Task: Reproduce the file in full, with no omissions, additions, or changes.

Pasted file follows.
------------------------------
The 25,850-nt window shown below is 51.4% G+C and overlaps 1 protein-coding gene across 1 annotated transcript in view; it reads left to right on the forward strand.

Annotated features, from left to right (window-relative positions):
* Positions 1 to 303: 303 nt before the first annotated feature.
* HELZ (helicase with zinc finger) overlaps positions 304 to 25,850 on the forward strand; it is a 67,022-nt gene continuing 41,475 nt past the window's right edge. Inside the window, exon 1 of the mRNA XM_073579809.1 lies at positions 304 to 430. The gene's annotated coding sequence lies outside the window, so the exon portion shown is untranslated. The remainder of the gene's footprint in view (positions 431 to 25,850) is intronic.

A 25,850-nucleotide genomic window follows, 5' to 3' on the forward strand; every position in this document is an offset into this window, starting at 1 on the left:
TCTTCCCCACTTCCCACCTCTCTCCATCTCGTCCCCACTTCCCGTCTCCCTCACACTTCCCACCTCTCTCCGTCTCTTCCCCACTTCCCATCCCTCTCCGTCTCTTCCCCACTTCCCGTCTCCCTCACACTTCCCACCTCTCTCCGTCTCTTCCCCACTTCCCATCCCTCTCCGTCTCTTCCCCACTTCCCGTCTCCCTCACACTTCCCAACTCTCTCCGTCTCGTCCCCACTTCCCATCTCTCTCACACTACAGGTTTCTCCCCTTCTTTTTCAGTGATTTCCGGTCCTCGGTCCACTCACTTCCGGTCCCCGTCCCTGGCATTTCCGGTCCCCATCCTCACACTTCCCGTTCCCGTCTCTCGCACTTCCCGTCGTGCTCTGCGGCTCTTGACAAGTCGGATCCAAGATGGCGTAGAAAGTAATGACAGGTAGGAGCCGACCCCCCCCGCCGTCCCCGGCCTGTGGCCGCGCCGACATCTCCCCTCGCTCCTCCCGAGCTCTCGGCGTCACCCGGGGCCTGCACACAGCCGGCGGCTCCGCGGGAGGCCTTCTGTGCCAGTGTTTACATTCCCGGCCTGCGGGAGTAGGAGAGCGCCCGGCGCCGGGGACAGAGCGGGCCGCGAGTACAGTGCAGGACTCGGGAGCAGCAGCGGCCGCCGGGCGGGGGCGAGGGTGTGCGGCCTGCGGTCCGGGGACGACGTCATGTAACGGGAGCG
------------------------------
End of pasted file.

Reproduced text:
The 25,850-nt window shown below is 51.4% G+C and overlaps 1 protein-coding gene across 1 annotated transcript in view; it reads left to right on the forward strand.

Annotated features, from left to right (window-relative positions):
* Positions 1 to 303: 303 nt before the first annotated feature.
* HELZ (helicase with zinc finger) overlaps positions 304 to 25,850 on the forward strand; it is a 67,022-nt gene continuing 41,475 nt past the window's right edge. Inside the window, exon 1 of the mRNA XM_073579809.1 lies at positions 304 to 430. The gene's annotated coding sequence lies outside the window, so the exon portion shown is untranslated. The remainder of the gene's footprint in view (positions 431 to 25,850) is intronic.

A 25,850-nucleotide genomic window follows, 5' to 3' on the forward strand; every position in this document is an offset into this window, starting at 1 on the left:
TCTTCCCCACTTCCCACCTCTCTCCATCTCGTCCCCACTTCCCGTCTCCCTCACACTTCCCACCTCTCTCCGTCTCTTCCCCACTTCCCATCCCTCTCCGTCTCTTCCCCACTTCCCGTCTCCCTCACACTTCCCACCTCTCTCCGTCTCTTCCCCACTTCCCATCCCTCTCCGTCTCTTCCCCACTTCCCGTCTCCCTCACACTTCCCAACTCTCTCCGTCTCGTCCCCACTTCCCATCTCTCTCACACTACAGGTTTCTCCCCTTCTTTTTCAGTGATTTCCGGTCCTCGGTCCACTCACTTCCGGTCCCCGTCCCTGGCATTTCCGGTCCCCATCCTCACACTTCCCGTTCCCGTCTCTCGCACTTCCCGTCGTGCTCTGCGGCTCTTGACAAGTCGGATCCAAGATGGCGTAGAAAGTAATGACAGGTAGGAGCCGACCCCCCCCGCCGTCCCCGGCCTGTGGCCGCGCCGACATCTCCCCTCGCTCCTCCCGAGCTCTCGGCGTCACCCGGGGCCTGCACACAGCCGGCGGCTCCGCGGGAGGCCTTCTGTGCCAGTGTTTACATTCCCGGCCTGCGGGAGTAGGAGAGCGCCCGGCGCCGGGGACAGAGCGGGCCGCGAGTACAGTGCAGGACTCGGGAGCAGCAGCGGCCGCCGGGCGGGGGCGAGGGTGTGCGGCCTGCGGTCCGGGGACGACGTCATGTAACGGGAGCG